AUSTIN, Texas (AP) — Lt. Gov. David Dewhurst gave an emotional defense of embattled University of Texas President Bill Powers on Monday, accusing members of the school's Board of Regents of engaging in "character assassination" in efforts to force him out.
In a speech on the Senate floor, Dewhurst said an anonymous letter was being distributed among regents that mentioned Powers' family, though he provided no details and declined to discuss it later.
Powers has been fighting off political criticism of his leadership for the last couple of years, and he is believed to have a slim majority of support among regents. Senate and House lawmakers passed resolutions supporting Powers' leadership of the flagship Austin campus, though Dewhurst's angry and tearful comments were the first mention of any personal attacks.
"You leave your family out of it," Dewhurst said. "I'm really mad."
The university has recently been embroiled in a fight with former women's track coach Bev Kearney, who was fired for having an inappropriate relationship with a student-athlete a decade ago. Her attorney has said Kearney wasn't treated fairly, and the university recently disclosed that a current assistant football coach was reprimanded but not fired in 2009 for inappropriate contact with a student trainer on a trip to a bowl game.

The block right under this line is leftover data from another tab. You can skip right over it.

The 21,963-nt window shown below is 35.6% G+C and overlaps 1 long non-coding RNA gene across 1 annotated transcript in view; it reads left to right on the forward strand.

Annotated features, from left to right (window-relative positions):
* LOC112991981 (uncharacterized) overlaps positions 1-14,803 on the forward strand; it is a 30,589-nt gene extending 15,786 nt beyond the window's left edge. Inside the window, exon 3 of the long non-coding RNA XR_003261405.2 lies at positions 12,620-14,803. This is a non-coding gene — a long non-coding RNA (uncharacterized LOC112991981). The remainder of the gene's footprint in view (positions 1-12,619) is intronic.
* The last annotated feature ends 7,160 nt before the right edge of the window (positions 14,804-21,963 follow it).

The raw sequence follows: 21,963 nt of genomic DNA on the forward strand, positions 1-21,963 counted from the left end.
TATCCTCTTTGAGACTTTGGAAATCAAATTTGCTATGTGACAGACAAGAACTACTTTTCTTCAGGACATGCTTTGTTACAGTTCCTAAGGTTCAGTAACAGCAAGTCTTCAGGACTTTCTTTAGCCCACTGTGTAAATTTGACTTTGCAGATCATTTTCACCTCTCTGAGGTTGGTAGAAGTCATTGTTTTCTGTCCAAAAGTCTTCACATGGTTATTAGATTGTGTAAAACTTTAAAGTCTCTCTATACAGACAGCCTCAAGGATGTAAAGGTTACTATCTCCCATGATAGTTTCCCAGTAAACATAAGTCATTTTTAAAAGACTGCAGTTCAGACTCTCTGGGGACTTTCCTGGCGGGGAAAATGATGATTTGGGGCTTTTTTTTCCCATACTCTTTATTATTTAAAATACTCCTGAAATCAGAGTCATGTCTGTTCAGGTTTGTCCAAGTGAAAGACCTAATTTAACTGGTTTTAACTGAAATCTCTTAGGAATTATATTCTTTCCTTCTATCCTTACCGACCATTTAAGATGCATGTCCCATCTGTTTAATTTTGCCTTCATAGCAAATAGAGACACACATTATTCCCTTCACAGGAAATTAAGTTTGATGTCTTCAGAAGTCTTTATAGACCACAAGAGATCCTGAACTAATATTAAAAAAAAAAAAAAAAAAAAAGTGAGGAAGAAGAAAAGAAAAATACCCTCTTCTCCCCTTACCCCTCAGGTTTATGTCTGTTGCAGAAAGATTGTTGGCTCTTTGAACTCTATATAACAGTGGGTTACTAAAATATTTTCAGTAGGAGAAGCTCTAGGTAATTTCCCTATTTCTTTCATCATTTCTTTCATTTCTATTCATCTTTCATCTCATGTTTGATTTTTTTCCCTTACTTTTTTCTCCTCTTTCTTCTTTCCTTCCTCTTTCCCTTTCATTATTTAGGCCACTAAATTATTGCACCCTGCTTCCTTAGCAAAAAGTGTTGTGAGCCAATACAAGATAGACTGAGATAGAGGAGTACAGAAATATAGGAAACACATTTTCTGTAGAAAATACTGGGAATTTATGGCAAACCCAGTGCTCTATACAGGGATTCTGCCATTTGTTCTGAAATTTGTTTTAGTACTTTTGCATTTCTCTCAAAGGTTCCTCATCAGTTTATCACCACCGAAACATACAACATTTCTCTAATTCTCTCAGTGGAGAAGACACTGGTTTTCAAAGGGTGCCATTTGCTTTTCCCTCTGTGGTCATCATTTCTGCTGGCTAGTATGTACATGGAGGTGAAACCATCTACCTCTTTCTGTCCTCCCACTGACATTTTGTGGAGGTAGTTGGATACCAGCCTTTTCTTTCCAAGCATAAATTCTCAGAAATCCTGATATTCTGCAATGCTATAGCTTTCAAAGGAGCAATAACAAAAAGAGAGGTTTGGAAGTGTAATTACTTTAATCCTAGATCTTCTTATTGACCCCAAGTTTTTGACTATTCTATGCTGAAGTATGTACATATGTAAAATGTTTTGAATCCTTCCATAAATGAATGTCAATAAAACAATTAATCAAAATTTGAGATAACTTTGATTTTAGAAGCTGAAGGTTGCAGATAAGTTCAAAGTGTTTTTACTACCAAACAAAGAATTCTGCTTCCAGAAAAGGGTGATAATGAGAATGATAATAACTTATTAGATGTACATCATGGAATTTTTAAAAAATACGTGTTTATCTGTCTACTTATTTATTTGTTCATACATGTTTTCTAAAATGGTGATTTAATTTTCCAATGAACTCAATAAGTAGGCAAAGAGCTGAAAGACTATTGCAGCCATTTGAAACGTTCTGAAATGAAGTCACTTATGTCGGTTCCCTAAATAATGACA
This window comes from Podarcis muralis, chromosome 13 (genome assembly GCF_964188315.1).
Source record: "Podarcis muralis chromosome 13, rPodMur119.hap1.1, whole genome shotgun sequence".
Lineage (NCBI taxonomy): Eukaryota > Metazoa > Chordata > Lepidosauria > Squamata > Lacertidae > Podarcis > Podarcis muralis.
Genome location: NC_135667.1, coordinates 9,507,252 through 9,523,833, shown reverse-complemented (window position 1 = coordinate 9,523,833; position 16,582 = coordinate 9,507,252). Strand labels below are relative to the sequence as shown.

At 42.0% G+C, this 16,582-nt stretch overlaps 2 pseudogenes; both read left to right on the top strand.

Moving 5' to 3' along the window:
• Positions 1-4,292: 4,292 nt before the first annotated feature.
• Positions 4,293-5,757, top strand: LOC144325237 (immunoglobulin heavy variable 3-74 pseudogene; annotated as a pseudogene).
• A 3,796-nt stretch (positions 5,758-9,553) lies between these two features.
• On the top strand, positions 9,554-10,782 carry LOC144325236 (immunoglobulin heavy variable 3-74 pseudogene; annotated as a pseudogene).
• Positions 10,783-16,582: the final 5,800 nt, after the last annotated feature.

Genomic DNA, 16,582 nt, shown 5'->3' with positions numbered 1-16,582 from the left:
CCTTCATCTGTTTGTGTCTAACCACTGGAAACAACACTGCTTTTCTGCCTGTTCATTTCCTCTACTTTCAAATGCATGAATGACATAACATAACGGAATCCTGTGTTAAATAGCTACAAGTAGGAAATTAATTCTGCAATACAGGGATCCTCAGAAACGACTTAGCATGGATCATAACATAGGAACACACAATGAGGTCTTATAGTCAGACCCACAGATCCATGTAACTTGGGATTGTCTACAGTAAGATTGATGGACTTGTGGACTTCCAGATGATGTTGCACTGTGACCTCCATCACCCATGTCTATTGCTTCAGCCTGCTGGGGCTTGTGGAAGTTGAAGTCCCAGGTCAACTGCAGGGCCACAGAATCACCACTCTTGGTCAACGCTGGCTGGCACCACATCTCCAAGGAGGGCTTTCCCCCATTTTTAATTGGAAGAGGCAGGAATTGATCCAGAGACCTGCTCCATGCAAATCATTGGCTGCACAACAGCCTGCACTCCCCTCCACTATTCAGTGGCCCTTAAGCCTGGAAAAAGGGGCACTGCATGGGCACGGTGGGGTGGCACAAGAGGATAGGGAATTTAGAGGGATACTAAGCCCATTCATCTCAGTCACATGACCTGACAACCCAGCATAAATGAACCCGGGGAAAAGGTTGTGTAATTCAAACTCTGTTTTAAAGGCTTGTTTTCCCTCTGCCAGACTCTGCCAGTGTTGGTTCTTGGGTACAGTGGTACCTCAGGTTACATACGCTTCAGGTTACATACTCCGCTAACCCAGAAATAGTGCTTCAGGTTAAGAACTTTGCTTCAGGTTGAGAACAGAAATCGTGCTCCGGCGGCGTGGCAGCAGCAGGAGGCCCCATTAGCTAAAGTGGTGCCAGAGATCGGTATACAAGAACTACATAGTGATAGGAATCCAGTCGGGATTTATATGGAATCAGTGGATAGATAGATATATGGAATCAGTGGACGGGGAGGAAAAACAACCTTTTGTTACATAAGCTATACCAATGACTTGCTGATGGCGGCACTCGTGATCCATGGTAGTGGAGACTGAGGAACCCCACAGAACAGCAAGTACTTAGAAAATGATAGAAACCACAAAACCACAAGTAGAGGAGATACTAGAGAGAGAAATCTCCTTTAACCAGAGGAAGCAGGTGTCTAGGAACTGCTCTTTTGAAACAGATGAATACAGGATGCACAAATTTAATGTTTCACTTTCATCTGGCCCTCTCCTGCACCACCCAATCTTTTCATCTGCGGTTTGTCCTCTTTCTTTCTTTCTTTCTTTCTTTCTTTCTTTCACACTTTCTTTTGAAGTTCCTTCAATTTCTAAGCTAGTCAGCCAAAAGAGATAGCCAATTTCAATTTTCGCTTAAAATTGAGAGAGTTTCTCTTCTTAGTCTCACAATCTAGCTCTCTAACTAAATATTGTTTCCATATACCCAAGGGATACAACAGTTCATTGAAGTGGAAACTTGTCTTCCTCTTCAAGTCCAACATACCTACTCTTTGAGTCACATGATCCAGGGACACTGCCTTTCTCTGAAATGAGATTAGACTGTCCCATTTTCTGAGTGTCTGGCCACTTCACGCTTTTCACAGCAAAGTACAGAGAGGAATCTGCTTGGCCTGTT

Powers, who met his wife while she was attending the university's law school while he was a professor, declined to comment on Dewhurst's remarks. Powers and his wife, whom he married after she graduated in 1981, have three children.
"Don't get involved in making attacks on spouses, family and staff. That's a low blow and that's beneath, I think, the code of decency," Dewhurst said.
The show of legislative support could be critical for Powers, since regents are appointed by Gov. Rick Perry and three of their terms expire this year. Lawmakers from both parties publicly complimented Powers as he stood at the front of the Senate chamber, after which he said: "I enjoyed the ceremony and I want to leave it at that."
A statement from Gene Powell, the University of Texas System Board of Regents chairman, and Chancellor Francisco Cigarroa also praised Powers for his leadership but did not address any letter or internal discussion of Powers' family.
Several senators who spoke in support of Powers later said they were unaware of the personal attacks mentioned by Dewhurst. Sen. Royce West, D-Dallas, said the Senate, which holds confirmation power over Perry's appointees, supports Powers.
"Today was a demonstration of how we feel about him," West said.
Some lawmakers were willing to point directly to Perry's office on efforts to oust Powers, including Sen. Kel Seliger. The Amarillo Republican and chair of the Senate's higher education committee said responsibility for regents' actions ultimately falls to the governor.
"He appoints them, and quite frankly he directs the activities of the people he appoints," Seliger said. "I'm not going to make an accusation, but it looks how it looks."
Perry spokeswoman Lucy Nashed sidestepped such criticism, noting that "people are honored nearly every day in the Texas Legislature during session."